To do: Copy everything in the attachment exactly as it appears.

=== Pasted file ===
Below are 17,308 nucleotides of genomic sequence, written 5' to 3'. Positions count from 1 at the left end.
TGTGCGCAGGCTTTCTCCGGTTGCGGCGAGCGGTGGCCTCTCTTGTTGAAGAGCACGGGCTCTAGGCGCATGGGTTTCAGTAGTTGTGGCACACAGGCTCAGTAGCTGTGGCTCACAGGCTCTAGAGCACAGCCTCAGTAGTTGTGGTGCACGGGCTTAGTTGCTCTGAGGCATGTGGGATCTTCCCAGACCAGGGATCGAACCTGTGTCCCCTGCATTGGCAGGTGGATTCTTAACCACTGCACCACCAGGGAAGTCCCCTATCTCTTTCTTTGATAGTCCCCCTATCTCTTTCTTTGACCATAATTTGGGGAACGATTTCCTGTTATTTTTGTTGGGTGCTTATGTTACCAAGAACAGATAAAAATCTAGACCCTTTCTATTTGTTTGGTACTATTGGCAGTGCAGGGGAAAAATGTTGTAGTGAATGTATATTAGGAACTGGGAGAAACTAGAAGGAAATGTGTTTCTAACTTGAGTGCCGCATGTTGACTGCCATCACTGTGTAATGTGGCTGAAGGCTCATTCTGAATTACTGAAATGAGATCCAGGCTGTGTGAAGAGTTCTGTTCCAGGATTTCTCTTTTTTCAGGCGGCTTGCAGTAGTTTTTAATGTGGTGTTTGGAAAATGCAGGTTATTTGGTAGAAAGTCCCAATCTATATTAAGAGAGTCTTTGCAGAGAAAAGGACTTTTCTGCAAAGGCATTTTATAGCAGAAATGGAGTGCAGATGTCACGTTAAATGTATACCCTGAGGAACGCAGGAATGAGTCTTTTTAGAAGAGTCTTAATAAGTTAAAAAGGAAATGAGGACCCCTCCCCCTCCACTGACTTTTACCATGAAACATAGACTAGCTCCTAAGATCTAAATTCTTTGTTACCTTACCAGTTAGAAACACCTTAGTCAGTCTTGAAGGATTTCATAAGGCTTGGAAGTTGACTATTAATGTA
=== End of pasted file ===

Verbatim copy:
Below are 17,308 nucleotides of genomic sequence, written 5' to 3'. Positions count from 1 at the left end.
TGTGCGCAGGCTTTCTCCGGTTGCGGCGAGCGGTGGCCTCTCTTGTTGAAGAGCACGGGCTCTAGGCGCATGGGTTTCAGTAGTTGTGGCACACAGGCTCAGTAGCTGTGGCTCACAGGCTCTAGAGCACAGCCTCAGTAGTTGTGGTGCACGGGCTTAGTTGCTCTGAGGCATGTGGGATCTTCCCAGACCAGGGATCGAACCTGTGTCCCCTGCATTGGCAGGTGGATTCTTAACCACTGCACCACCAGGGAAGTCCCCTATCTCTTTCTTTGATAGTCCCCCTATCTCTTTCTTTGACCATAATTTGGGGAACGATTTCCTGTTATTTTTGTTGGGTGCTTATGTTACCAAGAACAGATAAAAATCTAGACCCTTTCTATTTGTTTGGTACTATTGGCAGTGCAGGGGAAAAATGTTGTAGTGAATGTATATTAGGAACTGGGAGAAACTAGAAGGAAATGTGTTTCTAACTTGAGTGCCGCATGTTGACTGCCATCACTGTGTAATGTGGCTGAAGGCTCATTCTGAATTACTGAAATGAGATCCAGGCTGTGTGAAGAGTTCTGTTCCAGGATTTCTCTTTTTTCAGGCGGCTTGCAGTAGTTTTTAATGTGGTGTTTGGAAAATGCAGGTTATTTGGTAGAAAGTCCCAATCTATATTAAGAGAGTCTTTGCAGAGAAAAGGACTTTTCTGCAAAGGCATTTTATAGCAGAAATGGAGTGCAGATGTCACGTTAAATGTATACCCTGAGGAACGCAGGAATGAGTCTTTTTAGAAGAGTCTTAATAAGTTAAAAAGGAAATGAGGACCCCTCCCCCTCCACTGACTTTTACCATGAAACATAGACTAGCTCCTAAGATCTAAATTCTTTGTTACCTTACCAGTTAGAAACACCTTAGTCAGTCTTGAAGGATTTCATAAGGCTTGGAAGTTGACTATTAATGTA